Value Stream Map

A Value Stream Map (VSM) is a graphical format used to describe a process or series of processes that deliver products and services to customers. The VSM is that it shows a flow of information, materials and activities that work together to move materials through the various activities of a production process.

Value Stream Maps tell you what you have (materials, components, inventory), why you have it (production control, pull signals, etc.) and how efficient the process is (cycle time, value added time, lead time). By mapping this information in a standard format, we can begin to see where waste and value reside inside the system.

Current State Value Stream Map example of a production process

The VSM uses mostly standard icons to describe processes, transportation, inventory, etc. But remember, the objective of all maps is to tell a story. So you should use whatever helps convey the message of flow, inventory and process.

Why Use a Value Stream Map?

  1. It serves as a communication tool
  2. It highlights the sources and areas of waste in the value stream
  3. It shows the linkage between the material and information flows
  4. It integrates Lean concepts and principles in the future-state design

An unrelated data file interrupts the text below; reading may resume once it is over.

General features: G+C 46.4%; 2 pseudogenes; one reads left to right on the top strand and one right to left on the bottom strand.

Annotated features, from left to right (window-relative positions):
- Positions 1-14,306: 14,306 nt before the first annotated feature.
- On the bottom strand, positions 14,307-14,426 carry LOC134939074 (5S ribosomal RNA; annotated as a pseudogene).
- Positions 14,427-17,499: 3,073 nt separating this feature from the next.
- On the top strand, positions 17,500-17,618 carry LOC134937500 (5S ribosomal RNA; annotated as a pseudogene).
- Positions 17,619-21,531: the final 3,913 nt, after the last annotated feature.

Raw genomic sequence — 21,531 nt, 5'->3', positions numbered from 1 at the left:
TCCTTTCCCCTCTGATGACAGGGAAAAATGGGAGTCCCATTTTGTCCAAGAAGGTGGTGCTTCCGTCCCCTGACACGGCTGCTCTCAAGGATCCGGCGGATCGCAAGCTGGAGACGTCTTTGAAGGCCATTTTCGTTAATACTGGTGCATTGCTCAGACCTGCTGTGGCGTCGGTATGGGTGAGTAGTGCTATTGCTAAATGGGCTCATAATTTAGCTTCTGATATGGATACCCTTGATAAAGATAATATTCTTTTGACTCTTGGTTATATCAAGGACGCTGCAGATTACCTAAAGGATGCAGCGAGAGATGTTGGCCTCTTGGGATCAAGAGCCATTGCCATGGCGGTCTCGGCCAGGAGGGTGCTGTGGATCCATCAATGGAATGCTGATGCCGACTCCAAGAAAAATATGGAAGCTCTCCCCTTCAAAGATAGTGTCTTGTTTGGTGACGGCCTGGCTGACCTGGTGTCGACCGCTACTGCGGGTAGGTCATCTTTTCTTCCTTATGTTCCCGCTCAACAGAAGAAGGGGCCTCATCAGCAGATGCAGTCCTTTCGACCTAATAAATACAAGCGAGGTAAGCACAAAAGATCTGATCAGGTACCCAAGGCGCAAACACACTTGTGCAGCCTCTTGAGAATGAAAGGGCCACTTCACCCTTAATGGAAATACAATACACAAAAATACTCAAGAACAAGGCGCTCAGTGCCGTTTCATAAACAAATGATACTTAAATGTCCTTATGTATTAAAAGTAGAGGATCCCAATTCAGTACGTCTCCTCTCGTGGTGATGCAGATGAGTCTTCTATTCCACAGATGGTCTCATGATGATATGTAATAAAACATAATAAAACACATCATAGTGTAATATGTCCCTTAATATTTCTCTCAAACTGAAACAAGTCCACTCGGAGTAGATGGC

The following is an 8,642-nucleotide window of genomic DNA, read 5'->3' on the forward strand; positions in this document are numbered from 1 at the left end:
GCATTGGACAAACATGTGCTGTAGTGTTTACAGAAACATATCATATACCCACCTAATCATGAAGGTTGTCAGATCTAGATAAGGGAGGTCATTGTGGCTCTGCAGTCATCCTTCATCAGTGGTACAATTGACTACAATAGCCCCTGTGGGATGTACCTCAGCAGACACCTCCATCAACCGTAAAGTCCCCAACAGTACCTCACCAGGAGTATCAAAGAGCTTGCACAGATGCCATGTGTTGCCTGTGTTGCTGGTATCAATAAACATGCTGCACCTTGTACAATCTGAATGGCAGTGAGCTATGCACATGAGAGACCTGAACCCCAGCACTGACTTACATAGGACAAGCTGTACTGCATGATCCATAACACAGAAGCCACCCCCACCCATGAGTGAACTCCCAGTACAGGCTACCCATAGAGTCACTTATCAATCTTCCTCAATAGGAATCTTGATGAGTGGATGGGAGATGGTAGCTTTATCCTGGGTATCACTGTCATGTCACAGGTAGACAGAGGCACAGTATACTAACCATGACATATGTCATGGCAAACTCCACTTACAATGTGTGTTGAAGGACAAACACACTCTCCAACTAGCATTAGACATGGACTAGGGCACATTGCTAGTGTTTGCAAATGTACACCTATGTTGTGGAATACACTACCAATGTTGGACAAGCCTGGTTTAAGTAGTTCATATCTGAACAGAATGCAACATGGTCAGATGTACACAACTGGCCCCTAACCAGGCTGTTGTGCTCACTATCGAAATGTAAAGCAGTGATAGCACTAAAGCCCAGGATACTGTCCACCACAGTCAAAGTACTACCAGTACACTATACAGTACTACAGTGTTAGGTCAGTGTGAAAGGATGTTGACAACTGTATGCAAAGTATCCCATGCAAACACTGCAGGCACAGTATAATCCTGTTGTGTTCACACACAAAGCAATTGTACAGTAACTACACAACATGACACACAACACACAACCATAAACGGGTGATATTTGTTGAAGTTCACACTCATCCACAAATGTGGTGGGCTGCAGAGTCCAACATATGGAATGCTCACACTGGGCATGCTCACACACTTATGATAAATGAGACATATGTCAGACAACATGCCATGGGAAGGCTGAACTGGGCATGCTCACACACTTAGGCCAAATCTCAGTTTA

5. It forms the basis of the implementation plan to implement the change to the future state

VSMs are most useful to describe and visually see what is happening with the current state inside a macro-process. From here, we can see issues and problems and develop a prioritized list of opportunities to improve flow through the value stream.

Future State value stream maps are used showing process steps and streamlining flow. These are opportunities to develop various scenarios for improvement.

Value stream maps can be constructed in a couple of ways. One way is to go directly to the Gemba, observe each step of the process and consolidate all of the data that describes the current state. Another way is to convene a VSM team and ask them to bring the data as well as their experience about what really happens inside the process. This approach is typically faster and equally reliable.

For more information on Value Stream Mapping, get the book Learning to See by John Shook.

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